• Sending “POST” requests from “curl” or Python worked fine.
  • All these basically mean that you can’t build Single-Page Apps for changing data in Google services (unless you use a back-end request proxy)

Blocky – the Chrome Extension that enables tagging blocks of html

Posted July 30th, 2015 in Javascript by Florentin

This small Chrome Extension i’ve created is good for tagging divs or other blocks of html.

Let’s say you see a web page listing the latest 50 news. Using blocky extension you would be able to tag the news you like with “green”, the ones you don’t like with “red” and the ones you didn’t read with “yellow”. On the following visit you’d see the marked items.

Please check the extension here:


A better diigo bookmarklet (diigolet)

Posted March 29th, 2013 in Uncategorized by Florentin

What is the ‘diigolet’

The diigolet is a Diigo.com tool used to manage a user’s bookmarks. It is a bookmarklet, a bookmark stored in a browser that contains Javascript.
The original diigolet is here:


How is BetterDiigolet different ?

BetterDiigolet by default opens the “bookmark” menu from the diigolet toolbar, it fills in the description and clicks all recommended tags. All is left for the user is to click “Save Bookmark”.
If it’s used on a already bookmarked url, it will color the tags previously used in ‘green’. The new recommended tags will remain ‘blue’.
This is an easy way for the user to find out if the url has been bookmarked before.
By using better_diigolet.js one can save time with clicking though all the tags and filling in the bookmark’s description field.

How it’s built

Diigo’s diigolet is loading a js file named “diigolet_b_h_b.js” which in turns loads “diigolet.js”. diigolet.js contains jQuery v1.4.3.
BetterDiigolet loads everything in better_diigolet.js, jQuery has been replaced with v1.8.3
The downside is the missing “Loading Diigolet…” tooltip.

How to install it in Firefox

  1. Make sure the “Bookmarks Toolbar” is visible. If it is not, go to menu View > Toolbars.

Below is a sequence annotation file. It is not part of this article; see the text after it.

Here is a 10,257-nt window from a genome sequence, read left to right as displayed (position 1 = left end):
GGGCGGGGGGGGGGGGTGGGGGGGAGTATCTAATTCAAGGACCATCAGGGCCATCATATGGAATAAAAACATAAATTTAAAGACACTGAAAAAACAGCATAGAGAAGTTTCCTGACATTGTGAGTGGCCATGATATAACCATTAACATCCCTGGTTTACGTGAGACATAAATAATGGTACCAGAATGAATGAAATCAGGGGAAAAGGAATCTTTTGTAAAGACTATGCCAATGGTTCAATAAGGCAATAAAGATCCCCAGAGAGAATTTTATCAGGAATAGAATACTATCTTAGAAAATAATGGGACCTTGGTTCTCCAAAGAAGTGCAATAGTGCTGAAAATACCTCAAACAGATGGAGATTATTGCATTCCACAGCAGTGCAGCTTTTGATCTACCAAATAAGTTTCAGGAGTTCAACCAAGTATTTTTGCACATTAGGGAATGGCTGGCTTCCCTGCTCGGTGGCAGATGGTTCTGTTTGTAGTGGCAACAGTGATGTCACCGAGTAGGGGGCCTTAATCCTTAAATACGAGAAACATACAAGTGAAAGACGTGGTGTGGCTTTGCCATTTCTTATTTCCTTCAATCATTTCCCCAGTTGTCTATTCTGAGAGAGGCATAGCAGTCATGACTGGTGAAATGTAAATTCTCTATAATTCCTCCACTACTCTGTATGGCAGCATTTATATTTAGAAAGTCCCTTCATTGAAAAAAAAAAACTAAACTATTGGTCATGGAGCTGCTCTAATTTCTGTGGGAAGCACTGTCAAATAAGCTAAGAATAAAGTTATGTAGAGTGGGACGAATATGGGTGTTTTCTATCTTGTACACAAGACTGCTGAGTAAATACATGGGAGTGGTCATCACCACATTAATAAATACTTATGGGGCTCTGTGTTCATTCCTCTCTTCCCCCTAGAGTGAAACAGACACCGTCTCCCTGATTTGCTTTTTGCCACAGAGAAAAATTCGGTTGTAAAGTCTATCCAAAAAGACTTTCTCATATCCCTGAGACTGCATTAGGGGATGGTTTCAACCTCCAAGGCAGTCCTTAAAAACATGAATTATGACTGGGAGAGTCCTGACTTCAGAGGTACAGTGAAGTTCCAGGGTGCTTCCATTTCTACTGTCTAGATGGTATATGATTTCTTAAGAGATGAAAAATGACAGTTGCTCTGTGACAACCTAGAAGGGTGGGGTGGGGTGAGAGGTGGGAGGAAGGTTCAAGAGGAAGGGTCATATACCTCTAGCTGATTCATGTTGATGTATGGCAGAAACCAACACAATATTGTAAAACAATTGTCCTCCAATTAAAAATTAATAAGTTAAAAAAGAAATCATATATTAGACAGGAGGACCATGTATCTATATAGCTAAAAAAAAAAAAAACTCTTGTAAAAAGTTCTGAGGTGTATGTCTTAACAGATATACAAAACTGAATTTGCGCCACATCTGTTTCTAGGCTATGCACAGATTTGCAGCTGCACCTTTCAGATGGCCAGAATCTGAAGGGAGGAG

2. Drag this button: BetterDiigolet up to your Bookmarks Toolbar.

Django reusable apps

Posted October 31st, 2012 in Python by Florentin

Warning: this article is still a draft

Explaining the Django reusable apps in an agile way

  • as a developer
    • i want to easily plug the app into the project so that i can improve the productivity
    • i want to customize and extend existing Django apps so that they fit the requirements
  • some of the things that need customization:
    • models
      • e.g. make the app work with a different model class than the ones provided by the app
      • e.g. create a custom model based on the one supplied by the app and add extra fields or modify the existing field definition
    • forms
      • e.g. the app should use a custom form
      • e.g. a custom form which adds extra fields or change the definition of the existing ones
    • template names
    • success or redirect urls
    • template variables (extra_context)

1 James Bennett’s approach – the custom objects are passed as arguments to the views


def register(request, success_url=None,

2 Use the settings to define the custom objects


  • in settings.py, define the values for models/forms/etc which will be later used by the app
  • it’s useful to prefix all the names required by a specific app, i.e. BLOGAPP_MODEL, BLOGAPP_FORM etc
  • example


from django.conf import settings
from .models import AppModel

def register(request):

my_model = getattr(settings, ‘MY_APP_MODEL’, AppModel)

What the current approaches don’t offer

  • an easy way to modify or extend the urls. The urlpatterns is just a list, it’s difficult to delete/edit/insert url definitions.
  • models placed in models.py are used by Django in different db operations (i.e. syncdb).